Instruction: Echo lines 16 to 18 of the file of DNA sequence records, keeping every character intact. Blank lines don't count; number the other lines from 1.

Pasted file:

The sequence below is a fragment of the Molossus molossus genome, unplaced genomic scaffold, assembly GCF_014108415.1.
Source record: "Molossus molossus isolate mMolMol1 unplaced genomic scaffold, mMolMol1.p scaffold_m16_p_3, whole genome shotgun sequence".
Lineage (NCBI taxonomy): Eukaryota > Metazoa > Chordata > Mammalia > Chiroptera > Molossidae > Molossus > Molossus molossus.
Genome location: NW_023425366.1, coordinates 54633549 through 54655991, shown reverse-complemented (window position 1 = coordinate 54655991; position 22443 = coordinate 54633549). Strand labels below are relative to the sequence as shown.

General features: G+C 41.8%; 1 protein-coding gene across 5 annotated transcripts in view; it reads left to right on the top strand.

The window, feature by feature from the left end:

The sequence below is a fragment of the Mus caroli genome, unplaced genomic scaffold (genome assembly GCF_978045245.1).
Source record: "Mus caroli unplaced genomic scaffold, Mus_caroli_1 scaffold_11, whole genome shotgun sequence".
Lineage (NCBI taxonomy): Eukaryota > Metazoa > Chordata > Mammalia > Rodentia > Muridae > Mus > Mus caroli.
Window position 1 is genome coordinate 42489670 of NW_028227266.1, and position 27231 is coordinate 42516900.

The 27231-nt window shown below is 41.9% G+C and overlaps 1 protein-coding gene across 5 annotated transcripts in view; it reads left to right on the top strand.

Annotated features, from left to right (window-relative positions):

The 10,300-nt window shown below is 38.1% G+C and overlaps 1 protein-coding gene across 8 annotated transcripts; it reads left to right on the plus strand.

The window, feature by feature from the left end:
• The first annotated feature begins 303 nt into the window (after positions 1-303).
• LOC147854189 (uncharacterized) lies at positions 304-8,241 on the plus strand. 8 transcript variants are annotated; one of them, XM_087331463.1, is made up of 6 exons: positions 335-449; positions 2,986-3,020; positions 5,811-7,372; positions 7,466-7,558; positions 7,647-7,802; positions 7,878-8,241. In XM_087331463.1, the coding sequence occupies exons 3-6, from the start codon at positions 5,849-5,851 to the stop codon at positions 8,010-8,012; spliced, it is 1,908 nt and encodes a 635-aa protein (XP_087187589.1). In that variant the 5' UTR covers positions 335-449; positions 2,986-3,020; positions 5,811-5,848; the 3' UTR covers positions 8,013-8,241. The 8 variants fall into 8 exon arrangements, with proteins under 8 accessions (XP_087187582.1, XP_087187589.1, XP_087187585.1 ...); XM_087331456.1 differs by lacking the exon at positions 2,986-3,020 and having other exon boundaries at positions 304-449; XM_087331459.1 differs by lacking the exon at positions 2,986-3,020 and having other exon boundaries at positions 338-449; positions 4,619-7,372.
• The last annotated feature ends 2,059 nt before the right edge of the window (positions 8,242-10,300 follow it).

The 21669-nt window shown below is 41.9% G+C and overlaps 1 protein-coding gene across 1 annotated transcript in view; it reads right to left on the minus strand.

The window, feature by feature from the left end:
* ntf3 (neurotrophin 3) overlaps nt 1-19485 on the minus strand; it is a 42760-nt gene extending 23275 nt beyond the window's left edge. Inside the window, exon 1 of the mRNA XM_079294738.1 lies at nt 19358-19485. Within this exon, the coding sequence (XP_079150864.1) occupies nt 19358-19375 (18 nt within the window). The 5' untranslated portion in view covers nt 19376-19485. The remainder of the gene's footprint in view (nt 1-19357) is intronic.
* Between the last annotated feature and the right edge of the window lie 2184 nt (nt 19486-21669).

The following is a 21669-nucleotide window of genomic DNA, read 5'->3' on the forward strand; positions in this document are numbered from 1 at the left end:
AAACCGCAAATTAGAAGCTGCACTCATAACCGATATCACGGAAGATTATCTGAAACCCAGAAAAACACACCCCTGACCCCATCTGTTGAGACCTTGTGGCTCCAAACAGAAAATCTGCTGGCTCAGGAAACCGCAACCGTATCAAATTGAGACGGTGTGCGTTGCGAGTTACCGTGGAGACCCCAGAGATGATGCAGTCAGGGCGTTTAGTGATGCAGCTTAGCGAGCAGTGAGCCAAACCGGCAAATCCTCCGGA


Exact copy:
• LOC147854189 (uncharacterized) lies at positions 304-8,241 on the plus strand. 8 transcript variants are annotated; one of them, XM_087331463.1, is made up of 6 exons: positions 335-449; positions 2,986-3,020; positions 5,811-7,372; positions 7,466-7,558; positions 7,647-7,802; positions 7,878-8,241. In XM_087331463.1, the coding sequence occupies exons 3-6, from the start codon at positions 5,849-5,851 to the stop codon at positions 8,010-8,012; spliced, it is 1,908 nt and encodes a 635-aa protein (XP_087187589.1). In that variant the 5' UTR covers positions 335-449; positions 2,986-3,020; positions 5,811-5,848; the 3' UTR covers positions 8,013-8,241. The 8 variants fall into 8 exon arrangements, with proteins under 8 accessions (XP_087187582.1, XP_087187589.1, XP_087187585.1 ...); XM_087331456.1 differs by lacking the exon at positions 2,986-3,020 and having other exon boundaries at positions 304-449; XM_087331459.1 differs by lacking the exon at positions 2,986-3,020 and having other exon boundaries at positions 338-449; positions 4,619-7,372.
• The last annotated feature ends 2,059 nt before the right edge of the window (positions 8,242-10,300 follow it).

The 21669-nt window shown below is 41.9% G+C and overlaps 1 protein-coding gene across 1 annotated transcript in view; it reads right to left on the minus strand.